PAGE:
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Thread: sin(x^2) not uniformly continuous

  1. #1
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    sin(x^2) not uniformly continuous

    Can someone please explain to me why sin(x^2) is not uniformly continuous.
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    MHF Contributor Drexel28's Avatar
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    Quote Originally Posted by summerset353 View Post
    Can someone please explain to me why sin(x^2) is not uniformly continuous.
    On what set?
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    the set being R
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    MHF Contributor chisigma's Avatar
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    The reason is that the function is contionuos and bounded but its derivative is unbounded...

    Kind regards

    $\displaystyle \chi$ $\displaystyle \sigma$
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    that's false.

    consider $\displaystyle f(t)=\sqrt t$ being uniformly continuous on $\displaystyle [0,\infty)$ but its derivative is not bounded.
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  6. #6
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    Krizalid is right. Having bounded derivative is a sufficient condition for being uniformly continuous, but it is not necessary.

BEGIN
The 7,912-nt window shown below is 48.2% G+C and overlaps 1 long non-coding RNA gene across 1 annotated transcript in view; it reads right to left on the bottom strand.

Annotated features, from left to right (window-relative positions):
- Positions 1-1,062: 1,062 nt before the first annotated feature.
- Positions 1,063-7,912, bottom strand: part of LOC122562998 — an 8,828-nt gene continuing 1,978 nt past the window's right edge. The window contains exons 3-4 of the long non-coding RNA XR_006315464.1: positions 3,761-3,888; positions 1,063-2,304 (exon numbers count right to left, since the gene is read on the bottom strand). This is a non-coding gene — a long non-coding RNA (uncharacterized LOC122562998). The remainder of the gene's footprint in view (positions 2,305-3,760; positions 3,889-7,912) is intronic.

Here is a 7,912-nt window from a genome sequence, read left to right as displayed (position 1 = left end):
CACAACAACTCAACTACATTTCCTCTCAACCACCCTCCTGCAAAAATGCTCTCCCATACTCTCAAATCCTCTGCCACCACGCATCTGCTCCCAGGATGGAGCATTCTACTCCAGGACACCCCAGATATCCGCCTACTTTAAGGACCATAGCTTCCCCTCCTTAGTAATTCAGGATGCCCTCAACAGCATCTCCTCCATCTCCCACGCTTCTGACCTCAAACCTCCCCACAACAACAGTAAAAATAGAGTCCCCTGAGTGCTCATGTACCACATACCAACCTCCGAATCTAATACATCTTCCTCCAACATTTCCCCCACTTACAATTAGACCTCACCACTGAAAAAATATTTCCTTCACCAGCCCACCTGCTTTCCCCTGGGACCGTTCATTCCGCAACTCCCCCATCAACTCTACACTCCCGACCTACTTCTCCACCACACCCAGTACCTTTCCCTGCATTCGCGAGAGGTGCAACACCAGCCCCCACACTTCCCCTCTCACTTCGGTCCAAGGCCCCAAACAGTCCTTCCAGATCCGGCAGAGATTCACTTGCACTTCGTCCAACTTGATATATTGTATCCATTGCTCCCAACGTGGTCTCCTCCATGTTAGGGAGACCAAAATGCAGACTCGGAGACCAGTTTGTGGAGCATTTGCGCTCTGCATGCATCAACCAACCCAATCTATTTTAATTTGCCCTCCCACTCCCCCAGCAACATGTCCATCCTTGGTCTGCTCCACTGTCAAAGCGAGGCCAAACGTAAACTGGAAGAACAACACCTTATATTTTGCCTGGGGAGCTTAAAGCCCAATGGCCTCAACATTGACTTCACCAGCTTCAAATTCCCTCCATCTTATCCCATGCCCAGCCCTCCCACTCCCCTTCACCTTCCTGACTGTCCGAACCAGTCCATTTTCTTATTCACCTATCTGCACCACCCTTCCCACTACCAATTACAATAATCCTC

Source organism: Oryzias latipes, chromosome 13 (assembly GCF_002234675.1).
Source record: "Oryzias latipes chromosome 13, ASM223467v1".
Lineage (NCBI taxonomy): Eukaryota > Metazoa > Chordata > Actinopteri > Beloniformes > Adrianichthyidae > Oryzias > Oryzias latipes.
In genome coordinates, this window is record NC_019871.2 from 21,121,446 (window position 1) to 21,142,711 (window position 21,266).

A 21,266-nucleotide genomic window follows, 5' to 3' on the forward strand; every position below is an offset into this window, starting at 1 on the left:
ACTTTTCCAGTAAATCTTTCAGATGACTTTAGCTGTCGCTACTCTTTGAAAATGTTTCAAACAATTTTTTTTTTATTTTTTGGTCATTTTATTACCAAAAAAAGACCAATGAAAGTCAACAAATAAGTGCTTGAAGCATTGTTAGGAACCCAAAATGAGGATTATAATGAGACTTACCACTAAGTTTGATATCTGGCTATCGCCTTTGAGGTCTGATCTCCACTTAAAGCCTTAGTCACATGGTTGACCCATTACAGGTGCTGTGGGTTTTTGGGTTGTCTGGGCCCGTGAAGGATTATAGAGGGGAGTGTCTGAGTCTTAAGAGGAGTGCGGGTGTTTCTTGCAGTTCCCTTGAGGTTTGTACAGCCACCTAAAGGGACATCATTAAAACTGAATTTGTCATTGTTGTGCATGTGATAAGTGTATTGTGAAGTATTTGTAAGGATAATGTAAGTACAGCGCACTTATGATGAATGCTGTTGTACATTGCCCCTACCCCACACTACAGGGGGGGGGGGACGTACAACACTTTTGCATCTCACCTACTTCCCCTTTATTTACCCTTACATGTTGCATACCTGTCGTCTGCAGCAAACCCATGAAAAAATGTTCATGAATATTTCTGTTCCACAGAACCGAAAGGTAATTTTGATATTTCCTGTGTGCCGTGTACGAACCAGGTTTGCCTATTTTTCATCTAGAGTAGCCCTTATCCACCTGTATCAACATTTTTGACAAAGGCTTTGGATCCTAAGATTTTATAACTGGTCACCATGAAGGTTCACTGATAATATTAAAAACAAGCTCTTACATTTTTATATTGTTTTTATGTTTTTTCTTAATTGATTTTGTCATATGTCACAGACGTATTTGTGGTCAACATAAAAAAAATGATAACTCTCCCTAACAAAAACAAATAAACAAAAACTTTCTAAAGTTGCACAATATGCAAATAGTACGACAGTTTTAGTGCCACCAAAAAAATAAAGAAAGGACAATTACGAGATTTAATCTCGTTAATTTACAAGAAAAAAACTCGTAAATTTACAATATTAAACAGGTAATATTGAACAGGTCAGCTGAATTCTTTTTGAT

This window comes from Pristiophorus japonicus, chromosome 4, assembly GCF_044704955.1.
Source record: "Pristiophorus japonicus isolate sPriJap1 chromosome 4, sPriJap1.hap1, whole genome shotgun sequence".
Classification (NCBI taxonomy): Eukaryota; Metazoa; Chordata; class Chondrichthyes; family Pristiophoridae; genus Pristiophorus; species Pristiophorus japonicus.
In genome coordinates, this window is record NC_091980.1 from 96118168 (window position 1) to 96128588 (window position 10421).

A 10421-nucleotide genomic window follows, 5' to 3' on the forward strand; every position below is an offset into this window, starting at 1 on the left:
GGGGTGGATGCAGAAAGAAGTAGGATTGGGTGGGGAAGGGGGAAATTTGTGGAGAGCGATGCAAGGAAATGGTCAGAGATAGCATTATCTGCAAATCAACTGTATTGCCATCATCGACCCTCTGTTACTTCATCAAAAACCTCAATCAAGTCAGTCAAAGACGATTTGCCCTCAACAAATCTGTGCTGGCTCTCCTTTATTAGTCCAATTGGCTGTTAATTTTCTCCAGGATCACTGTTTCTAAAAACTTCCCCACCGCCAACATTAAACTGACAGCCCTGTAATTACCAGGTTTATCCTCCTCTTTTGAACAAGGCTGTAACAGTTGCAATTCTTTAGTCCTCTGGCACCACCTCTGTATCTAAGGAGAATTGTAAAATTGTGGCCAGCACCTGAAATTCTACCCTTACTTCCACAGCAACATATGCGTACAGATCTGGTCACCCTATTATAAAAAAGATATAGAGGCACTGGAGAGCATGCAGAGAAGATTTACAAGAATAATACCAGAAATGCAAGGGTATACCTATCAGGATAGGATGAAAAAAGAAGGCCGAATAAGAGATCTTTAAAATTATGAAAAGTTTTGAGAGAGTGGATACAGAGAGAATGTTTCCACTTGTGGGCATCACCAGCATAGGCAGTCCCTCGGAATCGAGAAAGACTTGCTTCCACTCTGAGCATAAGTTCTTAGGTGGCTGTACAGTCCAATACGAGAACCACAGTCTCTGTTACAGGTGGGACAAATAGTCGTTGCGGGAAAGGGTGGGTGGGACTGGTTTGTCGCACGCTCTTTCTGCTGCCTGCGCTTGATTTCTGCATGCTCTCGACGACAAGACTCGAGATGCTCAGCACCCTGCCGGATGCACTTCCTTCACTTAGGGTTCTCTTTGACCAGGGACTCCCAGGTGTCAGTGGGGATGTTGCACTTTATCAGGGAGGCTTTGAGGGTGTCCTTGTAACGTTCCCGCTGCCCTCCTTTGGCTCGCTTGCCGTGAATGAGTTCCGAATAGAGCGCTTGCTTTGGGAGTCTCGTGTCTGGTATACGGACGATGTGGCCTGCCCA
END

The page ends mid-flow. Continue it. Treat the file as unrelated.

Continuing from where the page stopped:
Consider the sequences $\displaystyle x_n=\sqrt{2\pi n}$, $\displaystyle y_n=\sqrt{2\pi n+\pi/2}$. We have that $\displaystyle |y_n-x_n|$
    tends to 0 and $\displaystyle f(y_n)-f(x_n)=1$. From this fact it follows that $\displaystyle f$ is not uniformly continuous.
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  7. #7
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    Quote Originally Posted by summerset353 View Post
    Can someone please explain to me why sin(x^2) is not uniformly continuous.
    Let $\displaystyle f(x) = \sin(x^2)$. Let $\displaystyle x_n = \sqrt{(2n+\tfrac12)\pi}$ and $\displaystyle y_n = \sqrt{(2n+\tfrac32)\pi}$. Notice that $\displaystyle x_n$ and $\displaystyle y_n$ can be arbitrarily close (for n large enough) and yet $\displaystyle |f(x_n) - f(y_n)|=2$.
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